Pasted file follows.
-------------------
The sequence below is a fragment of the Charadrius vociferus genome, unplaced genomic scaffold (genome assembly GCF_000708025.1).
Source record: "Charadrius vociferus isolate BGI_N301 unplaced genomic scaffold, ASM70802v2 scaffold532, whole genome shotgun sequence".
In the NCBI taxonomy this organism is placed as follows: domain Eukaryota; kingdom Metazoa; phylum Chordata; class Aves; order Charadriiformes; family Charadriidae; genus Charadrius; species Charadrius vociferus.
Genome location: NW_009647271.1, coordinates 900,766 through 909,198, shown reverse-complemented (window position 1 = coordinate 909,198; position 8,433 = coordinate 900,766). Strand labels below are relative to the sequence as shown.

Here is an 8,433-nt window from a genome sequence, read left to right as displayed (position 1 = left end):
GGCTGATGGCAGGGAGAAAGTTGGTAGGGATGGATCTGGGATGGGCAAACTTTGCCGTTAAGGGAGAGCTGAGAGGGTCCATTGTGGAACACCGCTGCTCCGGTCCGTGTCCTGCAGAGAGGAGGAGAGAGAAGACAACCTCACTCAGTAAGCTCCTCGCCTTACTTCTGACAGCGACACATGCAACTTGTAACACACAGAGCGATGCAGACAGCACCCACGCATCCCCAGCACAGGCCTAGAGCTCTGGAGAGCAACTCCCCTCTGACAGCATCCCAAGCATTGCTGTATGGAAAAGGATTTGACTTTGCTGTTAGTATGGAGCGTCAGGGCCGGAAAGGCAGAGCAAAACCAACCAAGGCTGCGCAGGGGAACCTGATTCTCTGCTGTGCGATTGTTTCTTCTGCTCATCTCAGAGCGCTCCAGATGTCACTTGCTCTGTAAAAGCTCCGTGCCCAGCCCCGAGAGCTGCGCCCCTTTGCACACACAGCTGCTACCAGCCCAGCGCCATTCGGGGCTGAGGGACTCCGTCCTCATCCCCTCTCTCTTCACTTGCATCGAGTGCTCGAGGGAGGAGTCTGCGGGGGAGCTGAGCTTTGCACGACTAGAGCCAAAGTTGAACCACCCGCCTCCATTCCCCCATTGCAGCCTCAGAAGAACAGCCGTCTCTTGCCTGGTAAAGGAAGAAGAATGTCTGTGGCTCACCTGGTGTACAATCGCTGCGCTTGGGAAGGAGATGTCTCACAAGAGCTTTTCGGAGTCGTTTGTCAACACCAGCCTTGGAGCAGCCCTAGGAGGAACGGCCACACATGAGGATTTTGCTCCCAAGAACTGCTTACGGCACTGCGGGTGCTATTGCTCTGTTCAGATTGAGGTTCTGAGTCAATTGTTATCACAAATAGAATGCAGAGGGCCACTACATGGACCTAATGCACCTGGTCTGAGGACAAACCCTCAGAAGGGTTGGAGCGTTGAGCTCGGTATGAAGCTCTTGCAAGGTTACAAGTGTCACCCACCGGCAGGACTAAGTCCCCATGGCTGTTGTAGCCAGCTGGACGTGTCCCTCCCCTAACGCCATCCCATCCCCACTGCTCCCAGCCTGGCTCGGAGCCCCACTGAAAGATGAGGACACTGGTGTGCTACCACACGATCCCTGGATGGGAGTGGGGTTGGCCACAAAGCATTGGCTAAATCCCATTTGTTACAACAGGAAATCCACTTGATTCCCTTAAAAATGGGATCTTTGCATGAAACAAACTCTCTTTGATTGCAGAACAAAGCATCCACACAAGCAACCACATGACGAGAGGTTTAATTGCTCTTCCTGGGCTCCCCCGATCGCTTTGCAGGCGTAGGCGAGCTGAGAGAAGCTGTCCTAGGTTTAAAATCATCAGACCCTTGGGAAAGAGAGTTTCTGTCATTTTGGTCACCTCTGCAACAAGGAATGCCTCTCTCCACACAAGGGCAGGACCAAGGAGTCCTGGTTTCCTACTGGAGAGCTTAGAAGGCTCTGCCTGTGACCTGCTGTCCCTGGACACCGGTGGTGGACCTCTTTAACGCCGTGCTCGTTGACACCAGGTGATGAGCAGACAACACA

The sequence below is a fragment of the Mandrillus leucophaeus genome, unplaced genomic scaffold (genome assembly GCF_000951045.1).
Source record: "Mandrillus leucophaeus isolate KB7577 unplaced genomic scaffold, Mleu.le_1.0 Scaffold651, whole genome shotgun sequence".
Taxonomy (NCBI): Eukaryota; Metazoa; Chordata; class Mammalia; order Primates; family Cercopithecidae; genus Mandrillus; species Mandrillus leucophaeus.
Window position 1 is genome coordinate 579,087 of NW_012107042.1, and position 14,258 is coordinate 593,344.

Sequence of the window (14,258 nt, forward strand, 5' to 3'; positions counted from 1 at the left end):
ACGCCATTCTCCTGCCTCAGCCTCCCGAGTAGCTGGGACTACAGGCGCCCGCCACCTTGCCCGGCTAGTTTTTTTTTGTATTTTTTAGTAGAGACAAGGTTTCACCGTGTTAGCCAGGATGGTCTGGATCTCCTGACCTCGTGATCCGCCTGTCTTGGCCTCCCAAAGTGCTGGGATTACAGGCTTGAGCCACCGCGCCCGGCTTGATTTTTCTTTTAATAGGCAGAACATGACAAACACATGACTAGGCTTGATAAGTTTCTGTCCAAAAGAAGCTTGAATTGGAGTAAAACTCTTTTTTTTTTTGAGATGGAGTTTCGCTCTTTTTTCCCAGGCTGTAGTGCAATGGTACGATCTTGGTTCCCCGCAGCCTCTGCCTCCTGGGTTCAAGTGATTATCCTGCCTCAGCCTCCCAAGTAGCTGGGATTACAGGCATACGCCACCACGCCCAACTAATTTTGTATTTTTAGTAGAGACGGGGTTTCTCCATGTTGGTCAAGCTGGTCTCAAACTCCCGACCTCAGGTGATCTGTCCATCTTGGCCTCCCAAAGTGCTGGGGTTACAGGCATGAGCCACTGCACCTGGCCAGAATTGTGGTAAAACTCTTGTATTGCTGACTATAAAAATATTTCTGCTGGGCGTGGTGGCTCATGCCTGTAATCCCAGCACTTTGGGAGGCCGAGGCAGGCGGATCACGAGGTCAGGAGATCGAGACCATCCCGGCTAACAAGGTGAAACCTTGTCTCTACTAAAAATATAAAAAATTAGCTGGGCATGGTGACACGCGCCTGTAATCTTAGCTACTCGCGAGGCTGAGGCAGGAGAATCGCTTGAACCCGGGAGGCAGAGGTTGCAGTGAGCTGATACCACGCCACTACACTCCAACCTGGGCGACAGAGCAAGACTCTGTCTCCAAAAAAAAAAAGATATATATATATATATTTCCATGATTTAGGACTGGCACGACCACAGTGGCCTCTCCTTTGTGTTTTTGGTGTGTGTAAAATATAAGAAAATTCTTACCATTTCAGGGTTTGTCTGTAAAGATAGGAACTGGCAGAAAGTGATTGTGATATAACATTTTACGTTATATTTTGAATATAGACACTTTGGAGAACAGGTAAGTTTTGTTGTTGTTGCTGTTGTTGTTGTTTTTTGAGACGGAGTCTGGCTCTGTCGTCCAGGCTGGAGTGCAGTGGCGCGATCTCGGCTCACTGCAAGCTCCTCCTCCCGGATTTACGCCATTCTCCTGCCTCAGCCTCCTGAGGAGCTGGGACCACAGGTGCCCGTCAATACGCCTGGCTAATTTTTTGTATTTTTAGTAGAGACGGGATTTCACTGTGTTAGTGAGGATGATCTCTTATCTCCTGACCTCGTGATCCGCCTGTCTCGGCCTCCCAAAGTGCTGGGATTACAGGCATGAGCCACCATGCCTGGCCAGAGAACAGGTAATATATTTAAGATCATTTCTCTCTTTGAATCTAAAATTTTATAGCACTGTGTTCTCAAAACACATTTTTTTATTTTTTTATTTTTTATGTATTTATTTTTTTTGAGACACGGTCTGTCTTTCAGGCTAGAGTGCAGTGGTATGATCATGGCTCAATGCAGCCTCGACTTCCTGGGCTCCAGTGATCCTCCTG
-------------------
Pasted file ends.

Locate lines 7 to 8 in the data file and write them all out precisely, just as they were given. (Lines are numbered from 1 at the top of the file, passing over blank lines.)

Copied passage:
The sequence below is a fragment of the Mandrillus leucophaeus genome, unplaced genomic scaffold (genome assembly GCF_000951045.1).
Source record: "Mandrillus leucophaeus isolate KB7577 unplaced genomic scaffold, Mleu.le_1.0 Scaffold651, whole genome shotgun sequence".